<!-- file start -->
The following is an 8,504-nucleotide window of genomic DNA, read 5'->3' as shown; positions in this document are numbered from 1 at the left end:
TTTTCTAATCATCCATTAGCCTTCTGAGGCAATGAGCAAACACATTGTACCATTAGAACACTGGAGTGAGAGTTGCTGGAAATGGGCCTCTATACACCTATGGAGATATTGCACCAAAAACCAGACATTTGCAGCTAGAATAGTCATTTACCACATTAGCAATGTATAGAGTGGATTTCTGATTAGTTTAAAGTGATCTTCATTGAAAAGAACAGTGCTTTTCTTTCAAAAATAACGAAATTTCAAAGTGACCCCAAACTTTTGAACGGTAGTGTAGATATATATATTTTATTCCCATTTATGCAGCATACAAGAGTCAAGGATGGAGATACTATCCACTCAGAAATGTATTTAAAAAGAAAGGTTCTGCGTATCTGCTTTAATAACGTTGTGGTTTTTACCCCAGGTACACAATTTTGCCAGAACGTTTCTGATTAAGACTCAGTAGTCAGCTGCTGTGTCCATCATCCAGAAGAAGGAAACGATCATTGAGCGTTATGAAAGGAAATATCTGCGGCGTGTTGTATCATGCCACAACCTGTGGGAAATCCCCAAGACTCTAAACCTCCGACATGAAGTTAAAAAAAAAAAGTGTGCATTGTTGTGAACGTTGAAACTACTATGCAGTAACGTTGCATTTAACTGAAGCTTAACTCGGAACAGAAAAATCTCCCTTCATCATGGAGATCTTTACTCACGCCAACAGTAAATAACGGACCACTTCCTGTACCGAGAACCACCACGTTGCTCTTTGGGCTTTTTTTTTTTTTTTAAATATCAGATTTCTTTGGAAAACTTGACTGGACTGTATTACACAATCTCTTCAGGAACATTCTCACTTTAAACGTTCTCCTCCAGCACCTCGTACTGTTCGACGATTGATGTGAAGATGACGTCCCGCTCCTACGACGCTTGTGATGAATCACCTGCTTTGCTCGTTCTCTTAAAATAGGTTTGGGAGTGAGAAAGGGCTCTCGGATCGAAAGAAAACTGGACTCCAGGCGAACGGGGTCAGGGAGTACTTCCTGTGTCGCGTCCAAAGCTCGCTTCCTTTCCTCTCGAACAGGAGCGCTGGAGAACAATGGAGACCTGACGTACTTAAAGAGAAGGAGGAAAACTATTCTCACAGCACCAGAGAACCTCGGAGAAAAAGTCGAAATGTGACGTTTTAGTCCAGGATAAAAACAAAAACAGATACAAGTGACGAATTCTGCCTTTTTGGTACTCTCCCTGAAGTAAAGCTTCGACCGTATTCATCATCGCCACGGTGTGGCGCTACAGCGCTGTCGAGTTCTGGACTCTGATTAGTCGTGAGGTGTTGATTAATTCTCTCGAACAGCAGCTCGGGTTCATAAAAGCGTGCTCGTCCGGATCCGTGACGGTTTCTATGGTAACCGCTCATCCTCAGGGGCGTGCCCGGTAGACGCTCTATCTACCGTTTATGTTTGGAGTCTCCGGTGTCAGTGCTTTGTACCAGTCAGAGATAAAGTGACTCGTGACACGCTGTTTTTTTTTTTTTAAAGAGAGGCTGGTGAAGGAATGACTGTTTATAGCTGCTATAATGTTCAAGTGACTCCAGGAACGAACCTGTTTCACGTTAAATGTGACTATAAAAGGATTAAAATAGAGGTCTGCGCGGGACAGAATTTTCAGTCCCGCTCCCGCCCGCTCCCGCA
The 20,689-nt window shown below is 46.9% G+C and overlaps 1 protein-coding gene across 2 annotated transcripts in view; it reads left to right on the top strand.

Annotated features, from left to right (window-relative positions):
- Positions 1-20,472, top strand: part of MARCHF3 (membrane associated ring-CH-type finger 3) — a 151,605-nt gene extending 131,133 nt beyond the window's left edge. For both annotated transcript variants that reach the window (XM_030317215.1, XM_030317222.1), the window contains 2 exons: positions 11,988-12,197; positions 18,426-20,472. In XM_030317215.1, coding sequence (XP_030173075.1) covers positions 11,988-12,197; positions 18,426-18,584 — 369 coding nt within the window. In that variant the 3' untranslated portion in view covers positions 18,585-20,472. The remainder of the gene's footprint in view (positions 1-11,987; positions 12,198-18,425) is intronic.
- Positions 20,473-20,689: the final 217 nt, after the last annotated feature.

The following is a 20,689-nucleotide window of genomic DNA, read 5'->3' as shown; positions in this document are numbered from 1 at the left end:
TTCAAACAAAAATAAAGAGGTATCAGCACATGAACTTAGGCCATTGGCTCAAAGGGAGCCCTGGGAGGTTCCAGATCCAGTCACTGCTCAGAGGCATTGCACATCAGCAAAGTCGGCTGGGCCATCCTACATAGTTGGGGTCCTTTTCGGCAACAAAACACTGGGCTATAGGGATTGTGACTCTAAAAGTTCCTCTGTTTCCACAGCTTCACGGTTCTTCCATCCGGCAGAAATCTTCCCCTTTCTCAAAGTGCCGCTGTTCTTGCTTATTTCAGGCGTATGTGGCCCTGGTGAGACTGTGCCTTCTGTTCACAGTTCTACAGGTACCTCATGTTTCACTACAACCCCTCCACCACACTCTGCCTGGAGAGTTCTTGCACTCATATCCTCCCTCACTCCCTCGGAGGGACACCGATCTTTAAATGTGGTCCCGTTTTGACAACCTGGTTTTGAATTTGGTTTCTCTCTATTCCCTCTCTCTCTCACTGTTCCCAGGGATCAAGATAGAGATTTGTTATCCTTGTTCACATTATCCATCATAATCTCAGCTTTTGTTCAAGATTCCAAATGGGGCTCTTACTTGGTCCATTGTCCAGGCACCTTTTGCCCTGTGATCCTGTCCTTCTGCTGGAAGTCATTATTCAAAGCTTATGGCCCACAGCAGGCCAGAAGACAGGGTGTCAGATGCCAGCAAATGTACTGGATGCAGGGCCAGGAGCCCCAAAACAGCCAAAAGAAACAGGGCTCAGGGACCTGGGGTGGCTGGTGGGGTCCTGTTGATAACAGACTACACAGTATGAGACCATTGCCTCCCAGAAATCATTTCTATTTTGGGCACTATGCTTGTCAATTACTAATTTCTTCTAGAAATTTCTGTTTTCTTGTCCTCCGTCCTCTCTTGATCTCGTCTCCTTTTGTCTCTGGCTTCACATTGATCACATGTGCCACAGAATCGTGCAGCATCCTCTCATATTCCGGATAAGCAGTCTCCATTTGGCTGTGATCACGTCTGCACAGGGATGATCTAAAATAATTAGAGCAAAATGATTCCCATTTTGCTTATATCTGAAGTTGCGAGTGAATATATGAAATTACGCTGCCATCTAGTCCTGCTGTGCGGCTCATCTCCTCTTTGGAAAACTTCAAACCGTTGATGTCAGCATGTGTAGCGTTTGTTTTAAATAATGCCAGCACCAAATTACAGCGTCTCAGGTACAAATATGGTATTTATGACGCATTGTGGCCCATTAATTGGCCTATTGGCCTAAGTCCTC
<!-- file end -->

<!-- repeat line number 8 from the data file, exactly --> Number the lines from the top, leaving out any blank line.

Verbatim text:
TTCAAACAAAAATAAAGAGGTATCAGCACATGAACTTAGGCCATTGGCTCAAAGGGAGCCCTGGGAGGTTCCAGATCCAGTCACTGCTCAGAGGCATTGCACATCAGCAAAGTCGGCTGGGCCATCCTACATAGTTGGGGTCCTTTTCGGCAACAAAACACTGGGCTATAGGGATTGTGACTCTAAAAGTTCCTCTGTTTCCACAGCTTCACGGTTCTTCCATCCGGCAGAAATCTTCCCCTTTCTCAAAGTGCCGCTGTTCTTGCTTATTTCAGGCGTATGTGGCCCTGGTGAGACTGTGCCTTCTGTTCACAGTTCTACAGGTACCTCATGTTTCACTACAACCCCTCCACCACACTCTGCCTGGAGAGTTCTTGCACTCATATCCTCCCTCACTCCCTCGGAGGGACACCGATCTTTAAATGTGGTCCCGTTTTGACAACCTGGTTTTGAATTTGGTTTCTCTCTATTCCCTCTCTCTCTCACTGTTCCCAGGGATCAAGATAGAGATTTGTTATCCTTGTTCACATTATCCATCATAATCTCAGCTTTTGTTCAAGATTCCAAATGGGGCTCTTACTTGGTCCATTGTCCAGGCACCTTTTGCCCTGTGATCCTGTCCTTCTGCTGGAAGTCATTATTCAAAGCTTATGGCCCACAGCAGGCCAGAAGACAGGGTGTCAGATGCCAGCAAATGTACTGGATGCAGGGCCAGGAGCCCCAAAACAGCCAAAAGAAACAGGGCTCAGGGACCTGGGGTGGCTGGTGGGGTCCTGTTGATAACAGACTACACAGTATGAGACCATTGCCTCCCAGAAATCATTTCTATTTTGGGCACTATGCTTGTCAATTACTAATTTCTTCTAGAAATTTCTGTTTTCTTGTCCTCCGTCCTCTCTTGATCTCGTCTCCTTTTGTCTCTGGCTTCACATTGATCACATGTGCCACAGAATCGTGCAGCATCCTCTCATATTCCGGATAAGCAGTCTCCATTTGGCTGTGATCACGTCTGCACAGGGATGATCTAAAATAATTAGAGCAAAATGATTCCCATTTTGCTTATATCTGAAGTTGCGAGTGAATATATGAAATTACGCTGCCATCTAGTCCTGCTGTGCGGCTCATCTCCTCTTTGGAAAACTTCAAACCGTTGATGTCAGCATGTGTAGCGTTTGTTTTAAATAATGCCAGCACCAAATTACAGCGTCTCAGGTACAAATATGGTATTTATGACGCATTGTGGCCCATTAATTGGCCTATTGGCCTAAGTCCTC